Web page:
As the buns cooled, we held an online Zoom meeting with our dear brothers and sisters from church, meditating together on Jesus’ way to the cross and on his death, led gently by a few different church members. After the quiet of that time together, I went into the garden with my Bible and reread John’s account of the passion.

 

Jesus answered, ‘You say that I am a king. For this purpose I was born and for this purpose I have come into the world – to bear witness to the truth. Everyone who is of the truth listens to my voice.’

John 18v37

As this Easter passes, I want to hold onto that challenge from the Lord Jesus – to listen to his voice, to be of the truth, to hold onto the cross.

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Tonight we made a rainbow for our rainbow shaped window. This Holy Week is the week we especially remember the hope that we have. We are joining with EasterMeansHope.com to share the hope of Christ with our neighbours.

Paper rainbow and 'EasterMeansHope.com' in arched window

We had the window ready for this evening’s #ClapforOurCarers, and the Joker joined in with extra noise tonight – a rendition of Somewhere Over the Rainbow on his trombone.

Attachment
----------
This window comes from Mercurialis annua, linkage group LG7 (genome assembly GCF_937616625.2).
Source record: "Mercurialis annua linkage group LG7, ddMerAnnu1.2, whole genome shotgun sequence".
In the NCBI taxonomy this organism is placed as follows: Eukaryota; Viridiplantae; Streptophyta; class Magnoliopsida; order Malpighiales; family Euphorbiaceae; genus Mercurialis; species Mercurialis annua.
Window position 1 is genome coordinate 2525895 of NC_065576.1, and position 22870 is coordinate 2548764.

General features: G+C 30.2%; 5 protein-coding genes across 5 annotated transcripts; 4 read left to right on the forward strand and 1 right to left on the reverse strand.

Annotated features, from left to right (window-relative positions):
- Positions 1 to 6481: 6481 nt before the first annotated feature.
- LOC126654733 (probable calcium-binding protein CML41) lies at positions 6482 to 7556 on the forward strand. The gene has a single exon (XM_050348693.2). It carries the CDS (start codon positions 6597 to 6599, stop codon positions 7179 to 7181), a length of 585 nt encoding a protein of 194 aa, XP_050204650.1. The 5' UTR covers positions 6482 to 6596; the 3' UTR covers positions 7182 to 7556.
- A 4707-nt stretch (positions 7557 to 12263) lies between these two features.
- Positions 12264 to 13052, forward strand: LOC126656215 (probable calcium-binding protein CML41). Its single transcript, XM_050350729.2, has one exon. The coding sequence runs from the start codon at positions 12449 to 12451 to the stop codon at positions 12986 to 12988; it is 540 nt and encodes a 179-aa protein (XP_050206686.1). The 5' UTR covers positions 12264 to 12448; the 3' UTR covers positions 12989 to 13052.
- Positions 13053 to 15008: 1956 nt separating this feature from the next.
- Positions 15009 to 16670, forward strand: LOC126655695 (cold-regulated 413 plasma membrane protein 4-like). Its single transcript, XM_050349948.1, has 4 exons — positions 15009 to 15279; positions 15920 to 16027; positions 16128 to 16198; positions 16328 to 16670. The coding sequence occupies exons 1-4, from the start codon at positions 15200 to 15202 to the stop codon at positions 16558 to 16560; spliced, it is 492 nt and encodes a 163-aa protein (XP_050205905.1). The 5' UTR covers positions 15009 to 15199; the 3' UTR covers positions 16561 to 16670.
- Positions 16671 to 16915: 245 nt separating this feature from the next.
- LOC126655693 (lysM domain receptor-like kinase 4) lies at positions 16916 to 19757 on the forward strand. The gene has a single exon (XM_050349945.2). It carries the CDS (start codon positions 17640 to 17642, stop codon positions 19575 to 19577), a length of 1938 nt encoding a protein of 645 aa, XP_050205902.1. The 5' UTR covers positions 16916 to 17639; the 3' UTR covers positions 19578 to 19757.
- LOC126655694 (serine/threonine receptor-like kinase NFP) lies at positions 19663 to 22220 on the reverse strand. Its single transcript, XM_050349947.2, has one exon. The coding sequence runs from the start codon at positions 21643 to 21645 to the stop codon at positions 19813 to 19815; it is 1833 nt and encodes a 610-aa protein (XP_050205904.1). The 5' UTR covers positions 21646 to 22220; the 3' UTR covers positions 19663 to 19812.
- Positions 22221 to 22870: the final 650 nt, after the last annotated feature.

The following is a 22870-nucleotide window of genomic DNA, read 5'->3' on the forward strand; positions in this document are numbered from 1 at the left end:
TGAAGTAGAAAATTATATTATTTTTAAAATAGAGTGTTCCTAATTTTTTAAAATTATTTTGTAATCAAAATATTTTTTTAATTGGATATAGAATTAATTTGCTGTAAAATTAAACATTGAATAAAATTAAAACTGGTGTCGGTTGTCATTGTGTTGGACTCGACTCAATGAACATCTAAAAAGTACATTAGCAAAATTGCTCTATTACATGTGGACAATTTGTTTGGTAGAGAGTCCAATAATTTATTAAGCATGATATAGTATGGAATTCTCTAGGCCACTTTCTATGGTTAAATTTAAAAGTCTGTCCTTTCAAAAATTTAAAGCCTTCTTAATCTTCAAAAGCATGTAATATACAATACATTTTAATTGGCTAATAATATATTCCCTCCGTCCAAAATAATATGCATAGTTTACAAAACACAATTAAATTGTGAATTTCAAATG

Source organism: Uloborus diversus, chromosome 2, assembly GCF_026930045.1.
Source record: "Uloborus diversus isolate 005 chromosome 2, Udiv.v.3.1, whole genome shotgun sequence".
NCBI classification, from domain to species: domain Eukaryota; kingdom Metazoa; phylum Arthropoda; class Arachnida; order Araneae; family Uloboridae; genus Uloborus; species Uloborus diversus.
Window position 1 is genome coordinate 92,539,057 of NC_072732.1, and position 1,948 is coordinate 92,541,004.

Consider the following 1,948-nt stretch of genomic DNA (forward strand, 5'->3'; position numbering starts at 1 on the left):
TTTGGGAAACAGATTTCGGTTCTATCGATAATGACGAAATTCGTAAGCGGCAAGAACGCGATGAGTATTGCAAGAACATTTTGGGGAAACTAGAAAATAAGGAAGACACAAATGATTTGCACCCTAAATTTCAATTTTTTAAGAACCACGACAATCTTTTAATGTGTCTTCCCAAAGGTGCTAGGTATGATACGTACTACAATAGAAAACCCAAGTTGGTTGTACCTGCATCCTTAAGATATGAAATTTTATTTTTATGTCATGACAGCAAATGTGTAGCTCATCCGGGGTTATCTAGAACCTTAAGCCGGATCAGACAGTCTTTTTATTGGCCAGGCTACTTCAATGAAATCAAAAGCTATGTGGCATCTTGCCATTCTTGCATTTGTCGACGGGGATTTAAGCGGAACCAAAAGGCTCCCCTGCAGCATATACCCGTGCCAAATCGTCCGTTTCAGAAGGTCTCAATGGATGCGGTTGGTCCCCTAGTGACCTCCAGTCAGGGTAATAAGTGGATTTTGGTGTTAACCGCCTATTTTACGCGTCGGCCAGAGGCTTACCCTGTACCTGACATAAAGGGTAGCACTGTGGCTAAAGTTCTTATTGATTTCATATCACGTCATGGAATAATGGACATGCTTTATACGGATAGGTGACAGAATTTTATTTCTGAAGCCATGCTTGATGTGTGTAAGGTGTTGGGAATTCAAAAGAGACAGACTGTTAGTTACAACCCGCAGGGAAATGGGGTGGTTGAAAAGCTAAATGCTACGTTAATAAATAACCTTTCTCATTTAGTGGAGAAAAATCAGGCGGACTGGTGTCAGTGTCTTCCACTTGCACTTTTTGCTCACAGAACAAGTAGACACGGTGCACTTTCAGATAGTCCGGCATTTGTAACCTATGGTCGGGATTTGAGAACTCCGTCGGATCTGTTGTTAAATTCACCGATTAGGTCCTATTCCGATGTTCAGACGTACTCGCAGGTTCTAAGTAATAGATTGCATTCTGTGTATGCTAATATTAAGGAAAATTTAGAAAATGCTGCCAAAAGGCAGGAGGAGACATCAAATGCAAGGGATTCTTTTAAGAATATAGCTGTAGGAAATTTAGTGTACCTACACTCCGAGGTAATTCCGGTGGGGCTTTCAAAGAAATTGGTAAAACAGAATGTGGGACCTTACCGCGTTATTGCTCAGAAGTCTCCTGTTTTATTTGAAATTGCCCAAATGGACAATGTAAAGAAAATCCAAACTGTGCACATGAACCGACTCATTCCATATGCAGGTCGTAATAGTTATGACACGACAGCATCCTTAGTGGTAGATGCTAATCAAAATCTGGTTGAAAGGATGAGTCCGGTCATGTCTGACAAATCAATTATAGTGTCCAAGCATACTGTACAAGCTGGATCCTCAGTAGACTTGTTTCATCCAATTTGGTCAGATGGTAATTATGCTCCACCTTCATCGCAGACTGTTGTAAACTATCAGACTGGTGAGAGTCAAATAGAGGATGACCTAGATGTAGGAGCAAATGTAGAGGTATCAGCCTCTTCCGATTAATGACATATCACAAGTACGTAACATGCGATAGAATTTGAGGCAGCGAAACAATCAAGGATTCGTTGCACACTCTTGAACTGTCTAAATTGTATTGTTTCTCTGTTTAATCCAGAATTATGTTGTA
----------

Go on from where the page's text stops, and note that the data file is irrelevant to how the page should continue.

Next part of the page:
The Joker, wearing black t-shirt and beige shorts, flipflops, plays his trombone outside the Vicarage, using a black music stand.

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I’ve seen a few people online commenting that this strange season is subjecting us all to culture shock. So much has changed for everyone – we are all living very different lives to what has been normal for us. Things are so changed for us all. And it reminded me of a post I wrote about moving here to the parish – and some things the Vicar and I learnt when we moved to Kuala Lumpur many years ago.